Have you ever wondered why wood changes colour when exposed to the elements?
Ever bought a beautiful dark chocolate resembling pool-side recliner, only for it to look like its milk chocolate cousin a few years down the line?
Well, this blog article is here to help explain, both the effects of weather on your solid wood furniture and the steps you can take to slow down the (very natural) process.
Stay with us, you’re about to get a crash course on weathering. But, as they say, education = prevention!
The Colour of Wood
The colour of timber is caused by natural pigments.
- These are determined by a group of chemicals known as quinones and polyphenolic compounds. Quinones are the true pigments.
- Polyphenolic compounds are transparent but can become significant over time.
- Then, all timber contains what is generally referred to as “extractives”– the pigments, tannins, and other resins found in wood. They can be ‘extracted’ with a solvent such as water or mineral turpentine, hence the name.
- Finally, another component involved in colour is lignin. Lignin is the glue that holds the timber fibre together and is the most essential structural component of timber.
So, what causes discolouration?
Weathering (overexposure to the natural elements of rain or sun) is the single and most important cause of discolouration.
There are two main mechanisms behind this:
- Exposure to rain bleeds out the extractives, including the natural pigments (quinones). This process lightens the colour of the wood.
- Exposure to UV rays breaks down the lignin (the glue) into simple sugars.
These sugars act as a food source for moulds, which can be dark and blotchy in appearance.
In situations where the mould is controlled, such as in dry or coastal climates, they don’t develop fully, so they turn the timber ( your solid wood furniture) a silver-grey colour.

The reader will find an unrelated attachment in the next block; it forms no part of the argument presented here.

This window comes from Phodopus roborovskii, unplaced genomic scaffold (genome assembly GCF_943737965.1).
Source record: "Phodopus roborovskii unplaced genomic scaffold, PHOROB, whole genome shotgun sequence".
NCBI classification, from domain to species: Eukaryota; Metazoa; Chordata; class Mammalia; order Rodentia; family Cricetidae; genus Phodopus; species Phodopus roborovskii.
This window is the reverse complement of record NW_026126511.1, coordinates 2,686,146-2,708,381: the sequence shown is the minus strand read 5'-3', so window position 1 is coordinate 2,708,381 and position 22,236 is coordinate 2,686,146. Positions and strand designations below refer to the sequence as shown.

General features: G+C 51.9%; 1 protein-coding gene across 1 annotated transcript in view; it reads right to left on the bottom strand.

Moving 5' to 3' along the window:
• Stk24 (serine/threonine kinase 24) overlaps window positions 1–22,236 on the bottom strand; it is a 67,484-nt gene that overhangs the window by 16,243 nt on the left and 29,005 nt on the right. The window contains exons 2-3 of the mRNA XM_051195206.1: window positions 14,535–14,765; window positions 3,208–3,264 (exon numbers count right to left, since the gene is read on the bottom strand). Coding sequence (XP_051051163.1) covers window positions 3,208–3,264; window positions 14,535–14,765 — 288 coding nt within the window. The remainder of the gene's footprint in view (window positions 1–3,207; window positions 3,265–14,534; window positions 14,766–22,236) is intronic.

How do you prevent these colour changes?
UV Weathering caused by the sun is the most difficult to control while keeping your wood looking natural.
They will slow the weathering process down over time but won’t completely stop it. It’s vital that you maintain them regularly over time.
Think of it like sunscreen if you’re out in the sun. You have to reapply throughout the day to prevent you from getting badly burnt, but it won’t completely block the UV rays from changing the colour of your skin.
Furniture Covers – a big “no-no”
When you cover your wooden furniture with PVC or canvas etc., the temperature increases rapidly, the humidity gets stifling, and eventually, the glue, the joints, and even the wood itself literally begin to cook.
Wood and glue are just not designed to take this kind of extreme environment – and you’ll end up reducing the lifespan of your beautiful Homewood furniture.
We’d recommend sticking to oils and moving your furniture under cover if possible to avoid direct exposure to the elements.
We want every Homewood customer to enjoy their solid wood furniture pieces, particularly your wooden patio furniture, for years to come!
With the right products (and a bit of discipline), you and your furniture (if that were possible) will be smiling long into the future.
Please don’t hesitate to contact our team of wood experts if you have any maintenance questions.